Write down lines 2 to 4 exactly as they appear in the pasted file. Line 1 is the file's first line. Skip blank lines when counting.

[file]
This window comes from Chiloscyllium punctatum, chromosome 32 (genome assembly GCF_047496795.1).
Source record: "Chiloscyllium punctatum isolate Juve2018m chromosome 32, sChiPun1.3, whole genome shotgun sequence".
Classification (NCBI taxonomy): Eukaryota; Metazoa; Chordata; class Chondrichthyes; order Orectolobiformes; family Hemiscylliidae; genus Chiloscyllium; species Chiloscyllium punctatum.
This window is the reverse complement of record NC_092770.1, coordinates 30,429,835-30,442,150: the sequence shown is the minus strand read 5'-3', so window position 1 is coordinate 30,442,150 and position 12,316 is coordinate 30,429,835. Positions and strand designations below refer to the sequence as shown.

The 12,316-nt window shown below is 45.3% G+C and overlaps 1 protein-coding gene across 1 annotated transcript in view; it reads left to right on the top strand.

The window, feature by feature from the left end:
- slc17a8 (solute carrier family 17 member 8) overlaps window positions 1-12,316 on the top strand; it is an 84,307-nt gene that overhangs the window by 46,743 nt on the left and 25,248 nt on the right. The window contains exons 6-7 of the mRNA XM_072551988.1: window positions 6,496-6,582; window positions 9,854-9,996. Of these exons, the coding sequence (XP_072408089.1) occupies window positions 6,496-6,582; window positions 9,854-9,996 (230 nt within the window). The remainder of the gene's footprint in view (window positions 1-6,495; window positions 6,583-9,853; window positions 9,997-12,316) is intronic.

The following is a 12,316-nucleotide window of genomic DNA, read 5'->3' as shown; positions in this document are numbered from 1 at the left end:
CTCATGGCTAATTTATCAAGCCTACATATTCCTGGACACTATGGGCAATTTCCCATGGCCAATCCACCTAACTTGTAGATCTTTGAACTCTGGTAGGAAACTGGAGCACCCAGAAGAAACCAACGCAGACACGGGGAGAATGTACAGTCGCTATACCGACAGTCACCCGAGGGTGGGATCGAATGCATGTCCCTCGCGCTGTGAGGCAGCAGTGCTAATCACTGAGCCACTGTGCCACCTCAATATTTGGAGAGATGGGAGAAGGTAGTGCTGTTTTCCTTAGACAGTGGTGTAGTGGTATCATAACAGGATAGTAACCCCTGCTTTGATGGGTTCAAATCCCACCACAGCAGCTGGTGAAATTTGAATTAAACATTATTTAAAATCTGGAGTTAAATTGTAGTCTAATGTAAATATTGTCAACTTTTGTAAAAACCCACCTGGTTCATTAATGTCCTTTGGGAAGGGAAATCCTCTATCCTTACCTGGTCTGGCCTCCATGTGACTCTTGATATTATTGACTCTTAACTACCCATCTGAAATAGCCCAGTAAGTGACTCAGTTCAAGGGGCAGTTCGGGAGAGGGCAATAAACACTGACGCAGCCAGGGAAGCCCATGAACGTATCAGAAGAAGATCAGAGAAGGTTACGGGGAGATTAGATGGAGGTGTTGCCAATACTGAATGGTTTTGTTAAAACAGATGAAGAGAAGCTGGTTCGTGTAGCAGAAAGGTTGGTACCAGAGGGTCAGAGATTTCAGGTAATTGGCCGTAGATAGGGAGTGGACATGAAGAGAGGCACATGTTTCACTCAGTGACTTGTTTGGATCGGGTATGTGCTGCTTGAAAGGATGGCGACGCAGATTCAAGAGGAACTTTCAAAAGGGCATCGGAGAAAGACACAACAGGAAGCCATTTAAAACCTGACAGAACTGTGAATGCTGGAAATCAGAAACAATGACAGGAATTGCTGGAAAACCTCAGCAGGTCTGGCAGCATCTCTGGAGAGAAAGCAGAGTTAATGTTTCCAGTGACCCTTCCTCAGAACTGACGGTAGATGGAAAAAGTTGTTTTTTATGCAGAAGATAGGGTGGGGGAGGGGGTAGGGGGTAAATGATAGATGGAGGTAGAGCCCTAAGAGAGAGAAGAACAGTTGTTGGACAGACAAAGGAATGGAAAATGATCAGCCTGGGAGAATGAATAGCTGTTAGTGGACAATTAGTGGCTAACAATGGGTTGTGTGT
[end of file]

Source record: "Chiloscyllium punctatum isolate Juve2018m chromosome 32, sChiPun1.3, whole genome shotgun sequence".
Classification (NCBI taxonomy): Eukaryota; Metazoa; Chordata; class Chondrichthyes; order Orectolobiformes; family Hemiscylliidae; genus Chiloscyllium; species Chiloscyllium punctatum.
This window is the reverse complement of record NC_092770.1, coordinates 30,429,835-30,442,150: the sequence shown is the minus strand read 5'-3', so window position 1 is coordinate 30,442,150 and position 12,316 is coordinate 30,429,835. Positions and strand designations below refer to the sequence as shown.